END OF ALERT

Tony Bennett may have left his heart in San Francisco, but these filmmakers left their heads. San Andreas is full of faults and it’s as preposterous as Sensurround and Smellovision put together. But I can’t honestly say I didn’t enjoy some of it. The movie never stops racing and tumbling and dodging all those falling, crashing buildings — just as Paul Giamatti never stops diving under his table and yelling at everybody to duck. I’ve been though a dozen or so earthquakes myself (they usually last less than a minute) , including Northridge, which lasted longer and put my entire book, record and VHS collections on the floor– and I can say with some authority that even the not-so-big ones aren’t any fun. But the movie often is, even though it’s still a dubious expenditure of time and money and tables.

Then again, none of those lesser quakes I went through had an opponent like Dwayne, a.k.a. the Rock — a congenial chap and a truly likeable icon who is probably better for this kind of role than the old guard of Stallone and Schwarzenegger were. He‘s a guy who can flex a muscle and furrow a brow and smile irresistibly and (thanks to CGI) dangle off a helicopter with a city falling to pieces under him, like Judy Garland could sing “San Francisco.”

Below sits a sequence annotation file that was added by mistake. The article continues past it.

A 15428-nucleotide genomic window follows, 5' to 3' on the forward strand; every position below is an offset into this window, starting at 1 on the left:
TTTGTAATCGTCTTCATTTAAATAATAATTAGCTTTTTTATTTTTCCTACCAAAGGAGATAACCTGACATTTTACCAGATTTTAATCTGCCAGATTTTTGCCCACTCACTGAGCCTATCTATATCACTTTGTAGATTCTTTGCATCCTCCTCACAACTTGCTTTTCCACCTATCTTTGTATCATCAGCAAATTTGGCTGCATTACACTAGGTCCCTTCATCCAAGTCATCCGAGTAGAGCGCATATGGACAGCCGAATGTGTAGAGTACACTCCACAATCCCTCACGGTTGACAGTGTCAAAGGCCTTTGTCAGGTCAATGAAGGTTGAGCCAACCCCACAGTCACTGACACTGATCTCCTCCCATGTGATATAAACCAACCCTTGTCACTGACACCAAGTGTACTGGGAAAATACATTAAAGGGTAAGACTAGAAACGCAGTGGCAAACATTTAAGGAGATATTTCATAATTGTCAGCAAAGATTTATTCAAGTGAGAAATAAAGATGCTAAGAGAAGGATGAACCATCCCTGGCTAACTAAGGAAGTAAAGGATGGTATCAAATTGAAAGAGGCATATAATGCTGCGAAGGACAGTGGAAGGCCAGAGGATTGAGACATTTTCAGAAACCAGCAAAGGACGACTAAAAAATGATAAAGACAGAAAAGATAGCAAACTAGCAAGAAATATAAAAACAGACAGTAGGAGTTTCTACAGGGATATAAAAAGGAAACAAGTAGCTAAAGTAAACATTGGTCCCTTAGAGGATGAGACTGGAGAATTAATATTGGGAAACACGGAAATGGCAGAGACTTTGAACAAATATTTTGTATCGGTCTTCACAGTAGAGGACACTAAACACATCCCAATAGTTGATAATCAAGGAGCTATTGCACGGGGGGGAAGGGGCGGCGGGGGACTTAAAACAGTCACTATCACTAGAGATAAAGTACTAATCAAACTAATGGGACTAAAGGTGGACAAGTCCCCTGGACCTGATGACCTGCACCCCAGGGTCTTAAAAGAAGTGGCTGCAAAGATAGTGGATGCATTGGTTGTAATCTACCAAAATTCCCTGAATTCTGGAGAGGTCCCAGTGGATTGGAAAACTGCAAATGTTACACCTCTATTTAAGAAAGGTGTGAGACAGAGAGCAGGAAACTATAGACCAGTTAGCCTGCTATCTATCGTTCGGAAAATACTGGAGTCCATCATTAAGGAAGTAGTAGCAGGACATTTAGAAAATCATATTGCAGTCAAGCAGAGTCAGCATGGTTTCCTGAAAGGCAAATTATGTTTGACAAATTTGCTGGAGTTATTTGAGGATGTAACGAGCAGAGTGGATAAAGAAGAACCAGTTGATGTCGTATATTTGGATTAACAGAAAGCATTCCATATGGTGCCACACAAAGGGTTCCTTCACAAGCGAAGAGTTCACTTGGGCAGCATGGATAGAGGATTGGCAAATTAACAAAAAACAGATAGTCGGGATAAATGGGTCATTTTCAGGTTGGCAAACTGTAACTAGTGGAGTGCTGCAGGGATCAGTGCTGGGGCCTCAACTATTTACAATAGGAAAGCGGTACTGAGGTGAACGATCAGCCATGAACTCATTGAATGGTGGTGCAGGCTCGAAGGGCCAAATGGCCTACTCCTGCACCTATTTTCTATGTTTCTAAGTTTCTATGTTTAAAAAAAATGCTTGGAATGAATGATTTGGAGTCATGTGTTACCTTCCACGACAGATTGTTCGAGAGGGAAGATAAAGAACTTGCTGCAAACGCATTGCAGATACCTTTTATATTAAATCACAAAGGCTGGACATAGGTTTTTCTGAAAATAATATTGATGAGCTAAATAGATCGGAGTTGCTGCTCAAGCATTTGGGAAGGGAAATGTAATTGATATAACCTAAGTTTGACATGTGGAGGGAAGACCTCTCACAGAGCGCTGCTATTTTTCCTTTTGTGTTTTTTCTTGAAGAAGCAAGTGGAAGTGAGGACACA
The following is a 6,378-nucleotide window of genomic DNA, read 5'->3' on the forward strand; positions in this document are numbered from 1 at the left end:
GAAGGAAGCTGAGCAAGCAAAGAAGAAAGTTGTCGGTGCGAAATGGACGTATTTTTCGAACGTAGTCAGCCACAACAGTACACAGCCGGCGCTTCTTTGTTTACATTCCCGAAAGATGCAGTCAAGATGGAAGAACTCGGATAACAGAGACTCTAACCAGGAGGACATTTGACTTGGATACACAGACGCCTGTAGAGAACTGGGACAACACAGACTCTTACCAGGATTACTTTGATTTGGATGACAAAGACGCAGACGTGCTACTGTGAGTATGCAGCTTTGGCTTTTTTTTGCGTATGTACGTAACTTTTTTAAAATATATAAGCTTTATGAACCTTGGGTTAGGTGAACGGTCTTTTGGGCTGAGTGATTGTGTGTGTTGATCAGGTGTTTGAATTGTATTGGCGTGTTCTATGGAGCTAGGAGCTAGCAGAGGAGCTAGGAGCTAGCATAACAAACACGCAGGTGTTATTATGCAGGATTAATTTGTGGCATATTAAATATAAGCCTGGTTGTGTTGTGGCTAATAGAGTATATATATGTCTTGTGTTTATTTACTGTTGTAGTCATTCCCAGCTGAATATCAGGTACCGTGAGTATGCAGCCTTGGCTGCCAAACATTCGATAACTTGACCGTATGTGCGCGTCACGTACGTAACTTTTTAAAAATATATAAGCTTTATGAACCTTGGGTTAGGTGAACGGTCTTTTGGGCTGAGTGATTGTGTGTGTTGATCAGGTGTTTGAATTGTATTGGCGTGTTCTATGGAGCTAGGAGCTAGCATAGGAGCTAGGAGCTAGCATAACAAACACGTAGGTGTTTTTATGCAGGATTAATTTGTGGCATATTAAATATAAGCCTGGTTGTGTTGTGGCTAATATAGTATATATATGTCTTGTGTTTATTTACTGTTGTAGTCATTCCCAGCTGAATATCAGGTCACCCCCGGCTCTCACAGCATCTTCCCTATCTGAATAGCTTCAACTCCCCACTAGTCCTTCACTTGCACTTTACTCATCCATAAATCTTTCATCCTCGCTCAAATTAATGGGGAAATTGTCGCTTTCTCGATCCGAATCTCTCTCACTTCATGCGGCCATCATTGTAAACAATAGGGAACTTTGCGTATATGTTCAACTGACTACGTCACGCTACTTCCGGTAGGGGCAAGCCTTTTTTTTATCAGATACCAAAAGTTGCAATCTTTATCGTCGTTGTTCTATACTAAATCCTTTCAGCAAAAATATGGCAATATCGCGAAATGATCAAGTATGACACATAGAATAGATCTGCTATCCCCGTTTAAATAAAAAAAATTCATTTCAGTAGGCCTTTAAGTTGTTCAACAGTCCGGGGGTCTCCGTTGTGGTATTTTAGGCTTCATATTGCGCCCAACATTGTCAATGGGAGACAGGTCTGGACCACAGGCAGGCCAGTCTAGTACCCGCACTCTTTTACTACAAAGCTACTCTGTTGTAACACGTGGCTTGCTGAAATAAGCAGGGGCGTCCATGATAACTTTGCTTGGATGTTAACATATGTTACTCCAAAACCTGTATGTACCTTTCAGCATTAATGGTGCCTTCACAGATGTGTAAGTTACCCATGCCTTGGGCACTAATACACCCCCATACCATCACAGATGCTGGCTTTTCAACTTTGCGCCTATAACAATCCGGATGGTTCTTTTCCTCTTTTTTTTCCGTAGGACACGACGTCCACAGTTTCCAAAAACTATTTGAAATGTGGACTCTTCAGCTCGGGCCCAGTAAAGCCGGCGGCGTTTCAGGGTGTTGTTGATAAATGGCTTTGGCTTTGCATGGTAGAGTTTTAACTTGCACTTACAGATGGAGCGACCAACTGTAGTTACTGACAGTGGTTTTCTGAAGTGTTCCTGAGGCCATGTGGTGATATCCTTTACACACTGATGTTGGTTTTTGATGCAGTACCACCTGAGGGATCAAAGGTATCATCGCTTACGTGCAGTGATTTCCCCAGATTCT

It’s an absurd movie of course. You were expecting maybe Titanic?

 

 

 

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Wilmington

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Feature films are suffering a kind of bad time right now, in my opinion, because the feature films that play in theaters are blockbusters. That seems to fill the theaters, but the art-house cinema is gone. If I made a feature film, it might play in L.A. and New York, a couple of other places, for a week in a little part of a cineplex, and then it would go who knows where. I built this to be on the big screen. It will be on a smaller screen, but it’s built for the big screen. You want a feature film to play on a big screen with big sound, and utilize all the best technology to make a world. It’s really tough after all that work to not get it in the theater. So I say that cable television is a new art house, and it’s good that it’s here.”
~ David Lynch

“The purpose of film isn’t to present the kindness of the world.”
~ Isabelle Huppert